Monday, March 18, 2013

Understanding Common Core

Charlotte-Mecklenburg Schools has launched a web page to help parents understand the Common Core standards that are supposed to transform education across the country.

That's good, because I'm having trouble getting my head around it.

I know the standards are supposed to make sure students across the country get more rigorous lessons, with a testing system that allows for good comparisons from state to state and country to country. I know there are a whole lot of new tests coming to North Carolina,  starting this spring,  and that we're likely to see some pretty grim results the first time out.

But I haven't yet had that moment where the light bulb flashes over my head and I say, "OK, now I get it!"  I thought last week's school board report might flip the switch. Nope.

My confusion comes partly from the fact that curriculum is not the kind of thing that's easy to translate into newspaper writing.  Another big issue is that the answer to a whole lot of questions seems to be  "We don't know yet."

I know North Carolina is among 24 states working with the Smarter Balanced Assessment Consortium to create new online English and math tests based on Common Core standards, and that some CMS classrooms will pilot those exams this spring.  Other states are working with a group called PARCC to do the same.  Superintendent Heath Morrison said last week that there has been talk of 10-hour tests,  based on an estimate by PARCC,  but no one seems to know how solid that is or exactly what it will mean for local students, teachers and schools.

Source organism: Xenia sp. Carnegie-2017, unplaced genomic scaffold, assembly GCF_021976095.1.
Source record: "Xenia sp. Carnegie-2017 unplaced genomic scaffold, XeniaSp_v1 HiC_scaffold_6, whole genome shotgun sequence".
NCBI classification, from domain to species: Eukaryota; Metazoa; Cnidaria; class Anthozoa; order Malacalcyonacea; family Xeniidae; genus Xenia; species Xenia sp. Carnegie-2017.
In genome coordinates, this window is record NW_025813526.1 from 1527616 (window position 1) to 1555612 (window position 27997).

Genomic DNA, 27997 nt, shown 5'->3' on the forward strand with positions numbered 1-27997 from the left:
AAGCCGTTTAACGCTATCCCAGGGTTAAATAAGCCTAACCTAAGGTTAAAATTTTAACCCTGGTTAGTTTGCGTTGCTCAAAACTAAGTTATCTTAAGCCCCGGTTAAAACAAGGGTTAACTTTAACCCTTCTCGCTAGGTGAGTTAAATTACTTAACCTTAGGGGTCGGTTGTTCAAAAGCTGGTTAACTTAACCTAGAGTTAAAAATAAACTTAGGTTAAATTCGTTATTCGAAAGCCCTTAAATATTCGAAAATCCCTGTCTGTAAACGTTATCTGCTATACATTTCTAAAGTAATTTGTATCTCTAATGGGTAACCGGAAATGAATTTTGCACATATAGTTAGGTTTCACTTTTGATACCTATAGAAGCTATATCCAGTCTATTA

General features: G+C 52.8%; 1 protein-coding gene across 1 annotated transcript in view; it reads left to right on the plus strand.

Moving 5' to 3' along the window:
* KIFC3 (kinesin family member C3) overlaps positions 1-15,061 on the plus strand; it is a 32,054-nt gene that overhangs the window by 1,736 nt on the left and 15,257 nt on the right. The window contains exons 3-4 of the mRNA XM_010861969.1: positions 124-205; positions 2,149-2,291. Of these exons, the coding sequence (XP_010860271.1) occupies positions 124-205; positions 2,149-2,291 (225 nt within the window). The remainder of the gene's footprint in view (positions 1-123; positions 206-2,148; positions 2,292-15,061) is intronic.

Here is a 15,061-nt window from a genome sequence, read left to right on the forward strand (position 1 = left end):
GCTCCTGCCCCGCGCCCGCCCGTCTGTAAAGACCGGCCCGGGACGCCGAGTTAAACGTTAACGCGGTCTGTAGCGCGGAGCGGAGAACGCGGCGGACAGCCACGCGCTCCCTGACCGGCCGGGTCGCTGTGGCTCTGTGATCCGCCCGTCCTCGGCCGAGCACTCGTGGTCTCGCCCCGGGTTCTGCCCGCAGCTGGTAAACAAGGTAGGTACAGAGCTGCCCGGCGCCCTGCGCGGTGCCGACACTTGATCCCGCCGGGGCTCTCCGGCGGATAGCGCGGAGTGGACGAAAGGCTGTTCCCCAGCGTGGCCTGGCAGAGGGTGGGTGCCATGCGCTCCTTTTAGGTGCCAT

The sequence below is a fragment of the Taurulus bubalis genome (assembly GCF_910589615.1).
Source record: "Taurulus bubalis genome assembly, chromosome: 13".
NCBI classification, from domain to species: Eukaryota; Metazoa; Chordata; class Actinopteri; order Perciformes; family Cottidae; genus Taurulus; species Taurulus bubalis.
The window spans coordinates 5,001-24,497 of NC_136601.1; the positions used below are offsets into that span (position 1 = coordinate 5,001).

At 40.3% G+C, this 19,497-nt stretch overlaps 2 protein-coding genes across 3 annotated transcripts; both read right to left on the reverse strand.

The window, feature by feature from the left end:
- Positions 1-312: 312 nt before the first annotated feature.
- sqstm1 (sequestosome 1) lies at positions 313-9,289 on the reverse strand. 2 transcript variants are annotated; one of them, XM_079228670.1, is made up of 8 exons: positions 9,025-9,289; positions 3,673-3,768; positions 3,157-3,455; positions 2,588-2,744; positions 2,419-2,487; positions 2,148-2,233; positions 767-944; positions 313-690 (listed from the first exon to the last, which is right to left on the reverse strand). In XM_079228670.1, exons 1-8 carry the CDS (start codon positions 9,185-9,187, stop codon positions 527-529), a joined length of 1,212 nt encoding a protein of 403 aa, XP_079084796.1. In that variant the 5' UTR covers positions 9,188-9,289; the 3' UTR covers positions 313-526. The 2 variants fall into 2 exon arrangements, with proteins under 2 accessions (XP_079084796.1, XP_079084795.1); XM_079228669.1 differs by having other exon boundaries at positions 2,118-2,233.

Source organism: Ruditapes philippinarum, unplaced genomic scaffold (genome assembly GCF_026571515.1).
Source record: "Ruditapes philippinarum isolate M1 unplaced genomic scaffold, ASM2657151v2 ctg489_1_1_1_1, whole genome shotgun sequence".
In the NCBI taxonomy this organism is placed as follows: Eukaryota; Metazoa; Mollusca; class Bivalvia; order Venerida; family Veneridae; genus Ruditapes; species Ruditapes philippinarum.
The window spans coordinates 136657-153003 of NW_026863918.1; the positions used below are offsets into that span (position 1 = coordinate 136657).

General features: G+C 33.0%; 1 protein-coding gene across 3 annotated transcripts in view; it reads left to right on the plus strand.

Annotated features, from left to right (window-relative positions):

The good news is that CMS leaders seem to want to explain this as much as I want to understand it.  I'm meeting with them later this week.  Here's how you can help:  Readers with close ties to schools  often know the key questions and issues before I do.  So let me know what you're hearing, wondering and worrying about.

For instance,  a reader shared this example of what's supposed to be a state-issued bubble sheet for this year's exams,  illustrating the difficulty of bubbling in open-ended math answers  (the top row is correct,  the bottom row wrong). Board member Tom Tate asked last week about how CMS plans to deal with potential confusion on answer sheets.  That's exactly the kind of thing we all need to understand.


Anonymous said...

After sitting in the summer Common Core rollout sessions and watching 7/8 of the teachers play with their smart phones during the presentations, attending the mandatory follow-ups and make-work sessions, one wonders if the charters and LIFT will be doing this amount of CYA.

Anonymous said...